The second summit between President Trump and Kim Jong Un is about to start. From the first one, the U.S. gained promises to talk about denuclearization and a continued cessation of missile tests which had recently completed. North Korea gained an end to joint US/South Korea military exercises, an end to its isolation on the world stage, an increase in prominence as a respectable world leader, increased division between allies Japan and South Korea which has since been turned into mild hostility and increased influence by the supporting Chinese government.
Because America gained promises about denuclearization but reports have trickled out of North Korea that they may still be constructing missile sites, the U.S. is hoping to get something more concrete than promises; they’re hoping to get a timeline.
What is North Korea looking for, this time around?
The U.S. hopes to offer them increased financial growth in the form of sanctions being eased. Trump has been talking about how North Korea is poised to become an economic powerhouse if sanctions are lifted.
This is not what North Korea wants from the summit. They’ll take it… and anything else Trump is willing to give them… but what they truly want is something that South Korea suggested this morning.
South Korea’s presidential office said on Monday the United States and North Korea could agree to declare the end of the 1950-1953 Korean War in a summit between U.S. President Donald Trump and North Korean leader Kim Jong Un, the Yonhap news agency reported.Reuters
President Trump has recently pushed the South Korean government to pay a much larger percentage of the cost of maintaining U.S. bases in their country.
From Stars and Stripes, February 5:
The Trump administration has not publicly stated its new price tag, but officials from both countries have been quoted as saying that Washington wanted Seoul to more than double its annual payment of about $850 million per year.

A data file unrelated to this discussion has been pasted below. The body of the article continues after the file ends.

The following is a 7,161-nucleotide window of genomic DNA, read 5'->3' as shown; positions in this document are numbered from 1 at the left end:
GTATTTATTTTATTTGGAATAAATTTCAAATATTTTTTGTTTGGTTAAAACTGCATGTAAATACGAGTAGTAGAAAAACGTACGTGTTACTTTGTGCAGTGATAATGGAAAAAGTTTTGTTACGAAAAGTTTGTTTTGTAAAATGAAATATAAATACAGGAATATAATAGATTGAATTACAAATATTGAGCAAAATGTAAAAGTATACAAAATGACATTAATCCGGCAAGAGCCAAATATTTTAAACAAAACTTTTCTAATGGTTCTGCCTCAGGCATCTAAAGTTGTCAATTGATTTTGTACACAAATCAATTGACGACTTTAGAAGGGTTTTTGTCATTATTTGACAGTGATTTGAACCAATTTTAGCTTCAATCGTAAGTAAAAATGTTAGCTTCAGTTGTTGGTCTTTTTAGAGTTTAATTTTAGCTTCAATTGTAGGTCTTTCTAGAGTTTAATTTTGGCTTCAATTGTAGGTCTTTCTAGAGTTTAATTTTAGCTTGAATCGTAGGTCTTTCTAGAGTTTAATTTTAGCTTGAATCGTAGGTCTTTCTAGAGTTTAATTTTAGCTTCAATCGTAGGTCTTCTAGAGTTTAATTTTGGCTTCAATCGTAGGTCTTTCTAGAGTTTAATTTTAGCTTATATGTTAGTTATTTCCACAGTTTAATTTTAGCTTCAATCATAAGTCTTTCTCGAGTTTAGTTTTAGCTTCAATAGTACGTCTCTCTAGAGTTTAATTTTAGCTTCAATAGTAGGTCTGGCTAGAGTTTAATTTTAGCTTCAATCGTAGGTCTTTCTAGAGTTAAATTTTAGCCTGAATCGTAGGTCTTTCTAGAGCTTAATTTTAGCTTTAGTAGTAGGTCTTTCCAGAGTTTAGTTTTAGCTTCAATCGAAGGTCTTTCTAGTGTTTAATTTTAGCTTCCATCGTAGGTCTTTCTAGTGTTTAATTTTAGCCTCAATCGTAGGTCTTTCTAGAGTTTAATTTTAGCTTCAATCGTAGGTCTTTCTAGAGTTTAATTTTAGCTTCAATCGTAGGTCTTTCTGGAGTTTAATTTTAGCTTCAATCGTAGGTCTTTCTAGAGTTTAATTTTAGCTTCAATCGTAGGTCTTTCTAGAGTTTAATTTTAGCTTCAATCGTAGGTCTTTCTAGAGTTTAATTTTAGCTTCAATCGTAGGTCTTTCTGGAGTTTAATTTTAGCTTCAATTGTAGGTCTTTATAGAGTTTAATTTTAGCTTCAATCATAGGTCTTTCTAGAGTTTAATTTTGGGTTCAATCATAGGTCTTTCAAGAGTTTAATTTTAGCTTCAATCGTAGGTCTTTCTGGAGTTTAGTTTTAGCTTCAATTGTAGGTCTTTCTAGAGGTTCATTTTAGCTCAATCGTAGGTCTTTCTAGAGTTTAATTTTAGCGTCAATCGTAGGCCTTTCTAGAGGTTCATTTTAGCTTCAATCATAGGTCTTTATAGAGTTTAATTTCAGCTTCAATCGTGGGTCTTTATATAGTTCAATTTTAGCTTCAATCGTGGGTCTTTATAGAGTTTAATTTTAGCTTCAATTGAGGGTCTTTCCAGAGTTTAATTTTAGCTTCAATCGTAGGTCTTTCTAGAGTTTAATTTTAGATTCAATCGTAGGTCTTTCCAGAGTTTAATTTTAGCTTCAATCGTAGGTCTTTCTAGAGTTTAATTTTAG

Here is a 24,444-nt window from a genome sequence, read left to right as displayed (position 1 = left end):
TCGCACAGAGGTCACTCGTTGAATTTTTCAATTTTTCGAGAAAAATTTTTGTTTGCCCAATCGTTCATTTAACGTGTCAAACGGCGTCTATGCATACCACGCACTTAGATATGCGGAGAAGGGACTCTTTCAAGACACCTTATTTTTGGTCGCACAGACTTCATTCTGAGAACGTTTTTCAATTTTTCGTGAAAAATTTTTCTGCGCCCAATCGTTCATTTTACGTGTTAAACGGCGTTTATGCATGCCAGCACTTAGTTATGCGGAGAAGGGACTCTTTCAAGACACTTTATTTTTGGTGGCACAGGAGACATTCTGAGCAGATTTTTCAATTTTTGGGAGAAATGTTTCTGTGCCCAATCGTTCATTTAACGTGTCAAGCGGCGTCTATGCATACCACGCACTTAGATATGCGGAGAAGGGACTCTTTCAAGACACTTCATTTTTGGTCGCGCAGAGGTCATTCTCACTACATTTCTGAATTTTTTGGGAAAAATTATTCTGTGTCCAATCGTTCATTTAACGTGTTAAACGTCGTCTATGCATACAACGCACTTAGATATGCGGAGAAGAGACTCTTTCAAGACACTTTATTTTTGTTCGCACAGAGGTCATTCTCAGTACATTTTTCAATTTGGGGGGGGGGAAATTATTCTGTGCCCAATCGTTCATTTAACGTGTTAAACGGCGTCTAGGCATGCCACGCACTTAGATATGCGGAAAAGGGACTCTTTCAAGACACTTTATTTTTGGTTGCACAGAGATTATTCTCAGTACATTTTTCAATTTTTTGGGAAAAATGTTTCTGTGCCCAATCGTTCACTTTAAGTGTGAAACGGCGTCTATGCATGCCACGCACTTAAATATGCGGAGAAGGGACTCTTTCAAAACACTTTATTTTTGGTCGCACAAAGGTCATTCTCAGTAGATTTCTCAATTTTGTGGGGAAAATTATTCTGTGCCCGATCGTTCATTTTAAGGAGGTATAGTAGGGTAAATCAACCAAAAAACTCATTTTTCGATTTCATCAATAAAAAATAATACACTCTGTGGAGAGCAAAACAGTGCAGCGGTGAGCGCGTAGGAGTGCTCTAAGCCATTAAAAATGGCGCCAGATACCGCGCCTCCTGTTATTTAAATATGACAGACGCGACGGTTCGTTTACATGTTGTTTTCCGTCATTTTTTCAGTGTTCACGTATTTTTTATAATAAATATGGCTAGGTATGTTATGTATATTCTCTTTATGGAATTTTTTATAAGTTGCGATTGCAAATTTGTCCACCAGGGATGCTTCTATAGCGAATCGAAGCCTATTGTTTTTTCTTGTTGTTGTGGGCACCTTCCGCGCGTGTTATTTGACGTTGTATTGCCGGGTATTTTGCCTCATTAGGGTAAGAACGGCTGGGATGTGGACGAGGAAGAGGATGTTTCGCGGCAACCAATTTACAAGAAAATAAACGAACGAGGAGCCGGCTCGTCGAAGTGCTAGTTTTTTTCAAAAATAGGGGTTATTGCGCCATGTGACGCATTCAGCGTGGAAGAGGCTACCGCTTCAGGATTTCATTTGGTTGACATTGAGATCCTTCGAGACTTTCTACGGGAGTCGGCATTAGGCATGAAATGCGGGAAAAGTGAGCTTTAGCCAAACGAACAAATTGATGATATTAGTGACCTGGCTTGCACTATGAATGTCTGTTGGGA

The expected jump in payments by SK is an incentive to them to want the Americans gone. North Korea has been acting as if it wants reconciliation between itself and the South. President Trump has an isolationist foreign policy. This combination is perfect for the removal of American bases in South Korea, at the same time that the Japanese are campaigning against construction of a new US base in that country.
What restricts the bases from being removed is the current state of war between North and South Korea. If Trump agrees to end that, the next item on the bargaining block – not just with North Korea, but also with South Korea and China – will be the removal of American bases in the Asian region and the ceding of regional influence to China.
This, at a time when China has not succumbed on trade by Trump’s March 1st deadline. Trump and Chinese leader Xi both want that trade deal… Xi to aid the growth of his country, Trump because of the hit the market took in December and the two months of growth we’ve had since. Those two months have been spurred primarily by repeated suggestions that a trade deal with China has been close to completion. In this atmosphere, the possibility of force reduction as a bargaining chip becomes a concern.
And what is North Korea expected to give in order to achieve these results?
A timeline. Or, for the cynical, more promises.